Bonsai (盆栽, bonsai): This refers to tray gardening and dealing with that little tree, I’m sure you know of it and may have seen some bonsai trees yourself.

 

Manga (漫画, manga): In English, this refers to Japanese comics. In Japan, however, it refers to comics in general.

 

Warriors and Martial Arts

Throughout time, cultures all over the world have found the need to defend themselves from violence. This has resulted in many different types of warriors and styles of fighting. Here are some from Japan:

 

Shogun (将軍, shougun): This refers to the “general” in feudal Japan. For a time they were essentially serving as the rulers of Japan as they were more powerful than even the emperor, as you may know from history class.

 

Ninja (忍者, ninja): Covert operatives in feudal Japan. We all know them from media representation of ninja. They were technically a class of samurai.

 

ninja

 

Samurai (侍, samurai): We also know these from the media as they are displayed often as sword-fighting warriors. They were the warriors of the Edo period of Japan.

 

Aikido (合気道, aikidou): A certain type of martial art that is pretty popular in Japan. It is often treated with a lot less respect and is seen as one of the “weaker” martial arts in United States martial arts circles. Regardless, I’m sure you’ve heard of it, perhaps due to a certain Mr. Seagal.

 

Jiu Jitsu (柔術, juujutsu): This martial art is pretty classic and revolves around close combat.

 

Judo (柔道, juudou): The sport of Judo, a martial art that focuses on balance and leverage in conjunction with quick movement.

 

Sumo (相撲, sumo): The sport wherein you try to push the opponent out of the ring. It probably conjures up images of large, rotund Japanese men.

 

Dojo (道場, doujo): Where martial arts training happens! You might have a few dojos around you!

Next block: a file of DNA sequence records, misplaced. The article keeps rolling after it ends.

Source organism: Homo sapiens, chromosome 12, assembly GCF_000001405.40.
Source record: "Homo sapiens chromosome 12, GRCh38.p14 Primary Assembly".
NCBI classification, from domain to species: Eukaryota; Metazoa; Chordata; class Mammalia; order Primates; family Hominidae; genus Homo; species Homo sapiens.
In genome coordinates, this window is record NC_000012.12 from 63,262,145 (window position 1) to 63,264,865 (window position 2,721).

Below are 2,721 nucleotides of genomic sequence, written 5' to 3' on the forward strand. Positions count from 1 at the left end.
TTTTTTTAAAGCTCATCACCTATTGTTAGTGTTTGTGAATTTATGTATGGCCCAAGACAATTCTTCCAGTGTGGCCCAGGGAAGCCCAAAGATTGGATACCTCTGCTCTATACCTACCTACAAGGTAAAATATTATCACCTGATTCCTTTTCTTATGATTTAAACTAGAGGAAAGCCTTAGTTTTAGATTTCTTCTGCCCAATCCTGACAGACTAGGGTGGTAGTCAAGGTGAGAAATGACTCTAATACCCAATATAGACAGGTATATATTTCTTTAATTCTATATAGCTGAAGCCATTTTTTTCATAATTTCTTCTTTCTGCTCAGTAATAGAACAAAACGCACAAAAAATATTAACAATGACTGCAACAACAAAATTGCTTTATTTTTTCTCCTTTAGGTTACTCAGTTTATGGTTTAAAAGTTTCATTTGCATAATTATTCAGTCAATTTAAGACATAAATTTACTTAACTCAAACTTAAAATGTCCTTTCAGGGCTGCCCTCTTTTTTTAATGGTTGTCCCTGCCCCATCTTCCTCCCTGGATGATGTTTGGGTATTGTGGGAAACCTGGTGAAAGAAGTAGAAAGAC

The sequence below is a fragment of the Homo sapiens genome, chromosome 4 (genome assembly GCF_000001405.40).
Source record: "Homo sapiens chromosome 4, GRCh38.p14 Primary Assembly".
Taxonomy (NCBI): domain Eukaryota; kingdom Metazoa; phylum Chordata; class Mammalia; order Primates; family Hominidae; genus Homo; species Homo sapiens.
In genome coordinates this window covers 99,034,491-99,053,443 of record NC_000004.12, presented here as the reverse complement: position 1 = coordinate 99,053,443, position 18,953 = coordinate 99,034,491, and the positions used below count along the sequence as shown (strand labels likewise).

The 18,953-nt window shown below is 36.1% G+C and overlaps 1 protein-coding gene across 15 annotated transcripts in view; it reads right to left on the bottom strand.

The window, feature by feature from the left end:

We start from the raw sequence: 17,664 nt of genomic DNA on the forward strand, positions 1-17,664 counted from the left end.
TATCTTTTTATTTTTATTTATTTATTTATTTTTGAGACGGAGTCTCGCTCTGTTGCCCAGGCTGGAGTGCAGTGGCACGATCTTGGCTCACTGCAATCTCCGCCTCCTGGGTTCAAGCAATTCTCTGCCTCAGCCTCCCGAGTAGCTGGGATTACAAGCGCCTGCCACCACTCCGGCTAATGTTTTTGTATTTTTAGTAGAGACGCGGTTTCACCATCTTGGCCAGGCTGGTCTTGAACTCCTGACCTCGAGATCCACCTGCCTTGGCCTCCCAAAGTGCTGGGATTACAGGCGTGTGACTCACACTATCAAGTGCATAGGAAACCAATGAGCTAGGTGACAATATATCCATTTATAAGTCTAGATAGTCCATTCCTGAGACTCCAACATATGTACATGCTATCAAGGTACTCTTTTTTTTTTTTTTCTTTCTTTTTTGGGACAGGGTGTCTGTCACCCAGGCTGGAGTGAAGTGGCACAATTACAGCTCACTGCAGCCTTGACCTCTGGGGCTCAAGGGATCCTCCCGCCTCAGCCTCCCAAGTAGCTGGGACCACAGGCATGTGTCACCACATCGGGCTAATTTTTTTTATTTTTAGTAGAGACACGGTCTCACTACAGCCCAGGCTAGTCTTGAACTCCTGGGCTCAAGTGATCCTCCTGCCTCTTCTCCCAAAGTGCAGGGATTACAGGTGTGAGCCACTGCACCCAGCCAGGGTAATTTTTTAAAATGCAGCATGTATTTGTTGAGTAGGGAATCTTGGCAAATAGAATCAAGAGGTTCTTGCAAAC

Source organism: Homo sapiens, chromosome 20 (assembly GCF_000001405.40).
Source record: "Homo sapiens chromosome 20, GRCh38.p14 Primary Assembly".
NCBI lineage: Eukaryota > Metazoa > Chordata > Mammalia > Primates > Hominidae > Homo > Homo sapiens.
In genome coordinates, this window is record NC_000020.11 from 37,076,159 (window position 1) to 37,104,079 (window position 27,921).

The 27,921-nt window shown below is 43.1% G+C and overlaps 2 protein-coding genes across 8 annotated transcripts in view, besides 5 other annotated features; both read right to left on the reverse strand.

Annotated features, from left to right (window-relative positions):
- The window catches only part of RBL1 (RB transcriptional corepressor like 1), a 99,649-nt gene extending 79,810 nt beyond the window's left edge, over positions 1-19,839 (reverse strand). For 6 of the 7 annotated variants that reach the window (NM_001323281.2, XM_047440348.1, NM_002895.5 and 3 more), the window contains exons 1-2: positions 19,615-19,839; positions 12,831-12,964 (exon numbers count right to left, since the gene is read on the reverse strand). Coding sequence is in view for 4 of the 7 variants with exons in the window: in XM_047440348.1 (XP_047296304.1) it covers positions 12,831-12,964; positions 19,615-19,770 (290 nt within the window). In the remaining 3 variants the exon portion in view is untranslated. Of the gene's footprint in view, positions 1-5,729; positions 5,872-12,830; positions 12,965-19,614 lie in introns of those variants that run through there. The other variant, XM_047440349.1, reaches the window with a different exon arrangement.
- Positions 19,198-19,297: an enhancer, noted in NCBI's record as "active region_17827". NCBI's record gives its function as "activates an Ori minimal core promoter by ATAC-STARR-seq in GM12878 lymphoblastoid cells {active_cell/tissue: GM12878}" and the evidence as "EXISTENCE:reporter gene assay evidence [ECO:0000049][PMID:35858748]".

Miscellaneous

Here are some other Japanese words you know from their being used in English:

 

Tycoon (大君, taikun): In Japanese, 大君 (taikun) refers to a high commander. It would be taken and later used to refer to wealthy business leaders in the English-speaking world.

 

Kimono (着物, kimono): The long robe that is often worn to special events.

 

Geta (下駄, geta): Those stereotypical wooden clogs! You’ve probably seen this on a movie or TV show by now.

 

Futon (布団, futon): A flat mattress. In English, it can also refer to a sofa that changes directly into a bed and vice versa.

 

Tsunami (津波, tsunami): A tidal wave. I’m sure you know of this natural disaster.

 

Karoshi (過労死, karoushi): Death from overwork. Perhaps you haven’t heard of this one, which would probably be for the best, but many know of Japan’s karoshi problem, and there’s even been legislation to help it.

 

Sudoku (数独, suudoku): Those number puzzles with all the squares, you’ve probably seen it before. It can be quite difficult to do! When I was younger, I spent quite a lot of time with these puzzles. One could say that for a child, I was a sudoku geek.

 

Otaku (オタク, otaku): In Japan, otaku refers to a geek of anything in general. In English, it refers more specifically to Japanimation/manga geeks.

 

Emoji (絵文字, emoji): You know emojis. I’m sure some of you know them all too well.

 

Hopefully Japanese doesn’t seem too foreign to those reading this article. It’s all too familiar to us English speakers! If you have an interest in learning Japanese, or a variety of other languages, consider using LingQ to learn, expanding your mind and world.

 

Learning Japanese (the easy way)

Alright, now that you already have a nice chunk of Japanese in your vocabulary, it’s time to start studying! And the best way to learn Japanese online is using LingQ.

 

Take a peek at the video above and see how you can use LingQ to study content YOU love. That’s right, you can learn Japanese using LingQ’s content, videos from YouTube, podcasts, blogs, and so much more. Also, LingQ’s language learning apps are available for both Android and iOS, which means you can take your lessons on the go and study anytime, anywhere.

 

Check LingQ out today and start your journey to fluency. 🙂

 

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Caiman Cotton is a freelance Japanese translator who has studied the language for years. He hopes to one day also study Latin.